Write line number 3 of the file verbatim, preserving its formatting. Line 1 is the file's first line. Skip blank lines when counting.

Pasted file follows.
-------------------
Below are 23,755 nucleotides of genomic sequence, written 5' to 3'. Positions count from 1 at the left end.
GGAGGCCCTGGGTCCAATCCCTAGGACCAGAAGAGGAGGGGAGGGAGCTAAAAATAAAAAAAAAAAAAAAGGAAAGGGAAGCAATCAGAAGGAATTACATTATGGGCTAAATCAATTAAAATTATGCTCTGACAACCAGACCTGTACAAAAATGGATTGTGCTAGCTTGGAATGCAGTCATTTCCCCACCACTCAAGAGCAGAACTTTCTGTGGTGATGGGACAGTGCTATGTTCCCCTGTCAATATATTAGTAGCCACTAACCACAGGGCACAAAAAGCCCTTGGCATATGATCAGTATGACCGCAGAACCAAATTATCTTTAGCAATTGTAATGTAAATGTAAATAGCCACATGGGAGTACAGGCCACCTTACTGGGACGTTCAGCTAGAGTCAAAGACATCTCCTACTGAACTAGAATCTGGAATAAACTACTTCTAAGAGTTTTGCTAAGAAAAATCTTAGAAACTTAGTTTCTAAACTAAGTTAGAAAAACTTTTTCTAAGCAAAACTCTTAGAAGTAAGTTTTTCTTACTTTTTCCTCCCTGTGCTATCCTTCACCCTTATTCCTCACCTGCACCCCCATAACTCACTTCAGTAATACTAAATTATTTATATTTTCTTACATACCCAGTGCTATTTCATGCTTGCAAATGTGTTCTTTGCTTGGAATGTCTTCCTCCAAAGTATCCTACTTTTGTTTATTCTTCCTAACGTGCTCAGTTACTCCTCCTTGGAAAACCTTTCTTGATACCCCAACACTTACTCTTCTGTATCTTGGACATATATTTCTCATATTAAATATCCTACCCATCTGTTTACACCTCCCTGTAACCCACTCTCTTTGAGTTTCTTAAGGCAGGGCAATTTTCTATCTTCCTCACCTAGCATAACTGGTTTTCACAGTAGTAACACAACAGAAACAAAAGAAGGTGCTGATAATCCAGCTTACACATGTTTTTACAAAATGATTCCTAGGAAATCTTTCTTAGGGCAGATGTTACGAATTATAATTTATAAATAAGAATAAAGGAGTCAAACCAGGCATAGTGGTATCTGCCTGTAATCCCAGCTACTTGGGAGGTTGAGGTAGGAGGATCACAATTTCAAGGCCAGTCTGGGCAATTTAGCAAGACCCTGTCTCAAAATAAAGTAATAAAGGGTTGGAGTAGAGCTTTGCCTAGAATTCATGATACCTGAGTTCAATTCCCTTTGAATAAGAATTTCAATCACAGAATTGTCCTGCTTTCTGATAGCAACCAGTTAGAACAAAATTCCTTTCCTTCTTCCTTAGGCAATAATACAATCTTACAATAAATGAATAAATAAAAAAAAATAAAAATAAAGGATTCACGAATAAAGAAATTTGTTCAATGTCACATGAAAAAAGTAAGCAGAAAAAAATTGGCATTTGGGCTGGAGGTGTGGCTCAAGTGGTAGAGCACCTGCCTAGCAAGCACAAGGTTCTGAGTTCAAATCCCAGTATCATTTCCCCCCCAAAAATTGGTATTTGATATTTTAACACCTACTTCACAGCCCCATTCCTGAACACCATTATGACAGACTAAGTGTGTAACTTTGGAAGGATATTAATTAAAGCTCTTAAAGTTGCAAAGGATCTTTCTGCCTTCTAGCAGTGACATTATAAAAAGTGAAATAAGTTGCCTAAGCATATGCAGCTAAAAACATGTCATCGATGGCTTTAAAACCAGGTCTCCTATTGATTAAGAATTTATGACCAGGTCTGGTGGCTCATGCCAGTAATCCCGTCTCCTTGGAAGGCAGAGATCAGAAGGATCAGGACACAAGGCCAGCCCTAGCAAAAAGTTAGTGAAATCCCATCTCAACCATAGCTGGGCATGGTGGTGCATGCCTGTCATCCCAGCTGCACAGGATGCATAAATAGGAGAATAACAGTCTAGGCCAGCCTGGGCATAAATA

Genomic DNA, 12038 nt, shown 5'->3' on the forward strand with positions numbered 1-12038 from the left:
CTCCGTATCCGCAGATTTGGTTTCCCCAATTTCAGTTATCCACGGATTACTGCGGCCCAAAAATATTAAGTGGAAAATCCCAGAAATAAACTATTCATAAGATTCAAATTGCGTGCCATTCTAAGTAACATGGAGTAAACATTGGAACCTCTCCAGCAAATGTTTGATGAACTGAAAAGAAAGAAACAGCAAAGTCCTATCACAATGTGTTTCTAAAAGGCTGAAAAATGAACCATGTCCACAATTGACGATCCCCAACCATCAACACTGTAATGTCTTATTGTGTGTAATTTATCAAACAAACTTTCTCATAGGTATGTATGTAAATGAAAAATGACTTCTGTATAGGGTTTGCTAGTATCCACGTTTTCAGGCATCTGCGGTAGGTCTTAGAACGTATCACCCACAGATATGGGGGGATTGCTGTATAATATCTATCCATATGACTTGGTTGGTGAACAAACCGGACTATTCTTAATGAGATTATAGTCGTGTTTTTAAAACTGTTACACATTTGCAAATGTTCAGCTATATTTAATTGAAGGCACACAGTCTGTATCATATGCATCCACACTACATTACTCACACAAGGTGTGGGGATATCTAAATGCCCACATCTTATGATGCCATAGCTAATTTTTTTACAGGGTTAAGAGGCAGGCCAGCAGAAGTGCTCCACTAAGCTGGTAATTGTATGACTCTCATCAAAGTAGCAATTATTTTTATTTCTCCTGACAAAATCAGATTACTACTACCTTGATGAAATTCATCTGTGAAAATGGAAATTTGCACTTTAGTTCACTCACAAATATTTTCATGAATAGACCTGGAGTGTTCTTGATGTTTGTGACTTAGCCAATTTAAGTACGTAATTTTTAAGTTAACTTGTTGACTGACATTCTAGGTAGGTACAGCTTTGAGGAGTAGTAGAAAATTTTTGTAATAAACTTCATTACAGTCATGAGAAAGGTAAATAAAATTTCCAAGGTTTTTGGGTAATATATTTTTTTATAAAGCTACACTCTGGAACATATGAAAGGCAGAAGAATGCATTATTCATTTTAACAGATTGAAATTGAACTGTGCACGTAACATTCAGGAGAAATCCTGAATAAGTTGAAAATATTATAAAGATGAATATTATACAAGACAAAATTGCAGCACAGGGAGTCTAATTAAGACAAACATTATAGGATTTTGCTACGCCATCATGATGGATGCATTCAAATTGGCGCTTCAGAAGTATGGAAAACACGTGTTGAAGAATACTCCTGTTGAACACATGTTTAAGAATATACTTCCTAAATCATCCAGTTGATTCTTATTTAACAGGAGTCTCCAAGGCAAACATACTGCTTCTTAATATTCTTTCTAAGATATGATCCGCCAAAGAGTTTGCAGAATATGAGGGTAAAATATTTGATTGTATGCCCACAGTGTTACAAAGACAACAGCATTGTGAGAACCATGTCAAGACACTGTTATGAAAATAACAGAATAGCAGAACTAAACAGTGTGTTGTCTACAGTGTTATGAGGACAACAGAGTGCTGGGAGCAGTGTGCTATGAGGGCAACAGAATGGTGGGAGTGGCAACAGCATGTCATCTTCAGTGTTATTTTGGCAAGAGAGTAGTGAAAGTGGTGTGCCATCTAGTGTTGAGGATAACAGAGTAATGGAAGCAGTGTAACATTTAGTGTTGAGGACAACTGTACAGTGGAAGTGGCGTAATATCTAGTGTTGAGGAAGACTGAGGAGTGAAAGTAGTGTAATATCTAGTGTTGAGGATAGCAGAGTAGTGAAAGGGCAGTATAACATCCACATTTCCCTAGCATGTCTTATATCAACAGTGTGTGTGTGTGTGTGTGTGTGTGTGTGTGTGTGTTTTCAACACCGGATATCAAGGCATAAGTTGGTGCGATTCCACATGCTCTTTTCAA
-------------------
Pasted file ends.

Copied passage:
Genomic DNA, 12038 nt, shown 5'->3' on the forward strand with positions numbered 1-12038 from the left: